The witch’s knife plunged deep into the lion’s heart, and the majestic creature quivered and died. For a few seconds, complete silence descended on the movie theater. A slight sniffling beside me broke the stillness, and that’s when I heard my 9-year-old daughter whisper a rather profound word of wisdom to her friend—wisdom that reminds us of an important truth about the New Testament Gospels.Continue reading.
In late March, 1807, the British slave trade came to an end. One of the key figures in the battle against the British slave trade was an evangelical Christian named William Wilberforce.
Wilberforce was short—about five feet, three inches in stature—and suffered from poor health, but he was eloquent and witty. He became a member of Parliament at the age of twenty-one. Then, in the mid-1780s, he committed his life to Jesus Christ. Deeply convicted by his own patterns of arrogance and self-centeredness, he began to consider leaving his position in Parliament.Continue reading.
This week, in the year AD 461, Patrick of Ireland passed away. Ever since the early seventeenth century, churches have designated March 17 as St. Patrick’s Day. Prohibitions on feasting during the season of Lent were traditionally lifted on this day, and green had been associated with Ireland at least as early as the seventeenth century. The result has been a tradition of kisses and pinches, partying and wearing emerald hues on March 17.
But Patrick wasn’t actually Irish, and no pinches or parties or shades of green played any significant role in his story, as far as anyone knows. His story does, however, have much to do with forgiveness, faithfulness, and the gospel of Jesus Christ. In the words of Michael A.G. Haykin, this man’s
incredible understanding of the Great Commission and his passion for mission and evangelism [were] in western Christianity in the fifth century almost completely unique.
So who was Patrick? How and why should we celebrate his life? Or should we? Take a look at this two-minute video to find out!
Not a Saint, Not Irish, But a Faithful Proclaimer of God’s Good News
If you’re interested in learning more about the history of Christianity, consider this book and video series. To learn more about Patrick in particular, I recommend this book by Michael A.G. Haykin.
Discuss in the Comments:
What did you learn about the history of Christianity that you may not have known before? How should Patrick’s choice to return to his captors with the gospel shape your life? Think about ways that your church or community group might celebrate this day in a way that focuses on Patrick’s gospel passion.
The Magnificent Moravian Failures Who Weren’t Failures at All
In the ninth century A.D.—four hundred years or so after the fall of the Western Empire—a prince in the land of Moravia asked the emperor of the Eastern Empire to send missionaries to his people. The prince’s motives were primarily political. He needed the support of the Eastern Roman Empire, so he asked the Eastern emperor for missionaries. Yet God worked through two Eastern missionaries named Cyril and Methodius to prepare people’s hearts and to preserve God’s Word in ways that produced fruit far beyond the borders of Moravia.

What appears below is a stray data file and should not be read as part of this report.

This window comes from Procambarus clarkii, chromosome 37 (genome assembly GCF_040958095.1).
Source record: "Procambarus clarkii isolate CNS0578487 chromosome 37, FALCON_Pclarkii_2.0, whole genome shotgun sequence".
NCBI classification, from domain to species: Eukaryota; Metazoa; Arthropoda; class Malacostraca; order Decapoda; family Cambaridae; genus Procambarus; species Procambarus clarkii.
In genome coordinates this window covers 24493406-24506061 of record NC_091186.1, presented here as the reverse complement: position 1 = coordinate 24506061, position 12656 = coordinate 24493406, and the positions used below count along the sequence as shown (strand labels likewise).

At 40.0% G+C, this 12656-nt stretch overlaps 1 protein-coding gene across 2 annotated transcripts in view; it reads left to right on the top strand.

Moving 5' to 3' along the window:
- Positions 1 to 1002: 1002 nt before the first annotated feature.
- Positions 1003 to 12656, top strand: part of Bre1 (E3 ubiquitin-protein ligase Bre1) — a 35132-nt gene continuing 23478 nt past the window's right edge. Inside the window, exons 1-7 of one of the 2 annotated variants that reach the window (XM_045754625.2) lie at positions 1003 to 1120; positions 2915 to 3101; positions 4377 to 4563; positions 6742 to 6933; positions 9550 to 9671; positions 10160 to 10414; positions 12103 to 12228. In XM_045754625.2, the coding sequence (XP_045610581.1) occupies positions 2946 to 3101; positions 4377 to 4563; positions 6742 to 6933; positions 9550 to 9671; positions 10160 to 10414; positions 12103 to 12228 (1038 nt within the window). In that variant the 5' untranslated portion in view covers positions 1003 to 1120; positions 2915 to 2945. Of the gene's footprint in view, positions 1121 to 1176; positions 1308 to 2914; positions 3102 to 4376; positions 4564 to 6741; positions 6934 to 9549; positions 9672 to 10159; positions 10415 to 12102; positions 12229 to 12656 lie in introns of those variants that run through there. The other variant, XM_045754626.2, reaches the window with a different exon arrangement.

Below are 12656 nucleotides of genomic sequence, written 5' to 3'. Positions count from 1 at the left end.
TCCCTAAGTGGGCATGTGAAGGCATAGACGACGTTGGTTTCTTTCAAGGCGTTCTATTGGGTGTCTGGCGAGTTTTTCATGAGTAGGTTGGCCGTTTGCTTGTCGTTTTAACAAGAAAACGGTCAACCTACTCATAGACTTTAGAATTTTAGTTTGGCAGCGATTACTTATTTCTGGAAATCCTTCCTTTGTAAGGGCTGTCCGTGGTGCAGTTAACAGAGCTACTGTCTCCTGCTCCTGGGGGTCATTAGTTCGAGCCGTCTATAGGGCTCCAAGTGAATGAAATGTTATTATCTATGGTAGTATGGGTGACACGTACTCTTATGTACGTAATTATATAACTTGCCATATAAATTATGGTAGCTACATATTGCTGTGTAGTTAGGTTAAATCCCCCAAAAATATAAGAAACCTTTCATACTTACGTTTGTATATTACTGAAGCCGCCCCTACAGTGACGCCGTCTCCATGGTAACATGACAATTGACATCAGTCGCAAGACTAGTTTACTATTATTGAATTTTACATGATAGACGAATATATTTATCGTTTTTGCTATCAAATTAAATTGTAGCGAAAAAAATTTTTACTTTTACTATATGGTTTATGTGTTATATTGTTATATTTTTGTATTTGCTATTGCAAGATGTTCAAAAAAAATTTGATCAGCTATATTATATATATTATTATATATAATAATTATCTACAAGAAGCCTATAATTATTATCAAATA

Cyril of Moravia died on February 14, 869, an utter failure as far as anyone at the time could see. Today, the mission of Cyril and his brother Methodius is still celebrated on February 14—though most people are, unfortunately, focused on a more obscure (and mostly legendary) saint by the name of “Valentine.”
Perhaps cards and candies given to your spouse to celebrate “Saints Cyril and Methodius Day” don’t have quite the same ring as the ones with red frilly hearts, but Cyril and Methodius have far stronger historical foundations to support their significance than Valentine has ever had. So, go ahead, be unique, celebrate missions, and make a St. Cyril’s card to give your sweetheart today.
Watch this video to learn more about Cyril and Methodius. Reflect on a few failures from your own life. Are there places where it seems like your best efforts were wasted? Looking back on these failures, has God perhaps redeemed some of them in such a way that you now see your efforts weren’t wasted at all? How might God in the future use other apparent “wasted efforts” in ways that you can’t quite see right now?
Around twenty-seven thousand people racked up nearly one hundred thousand views of this blog in 2016. If you were one of them, thank you! Since there are no advertisements on my site, I don’t profit from any of the content. And so, if you’ve profited from what I’ve written, please consider purchasing a book (or two or three!) that I’ve written.
Here’s a quick breakdown of what happened on my blog this year:Continue reading.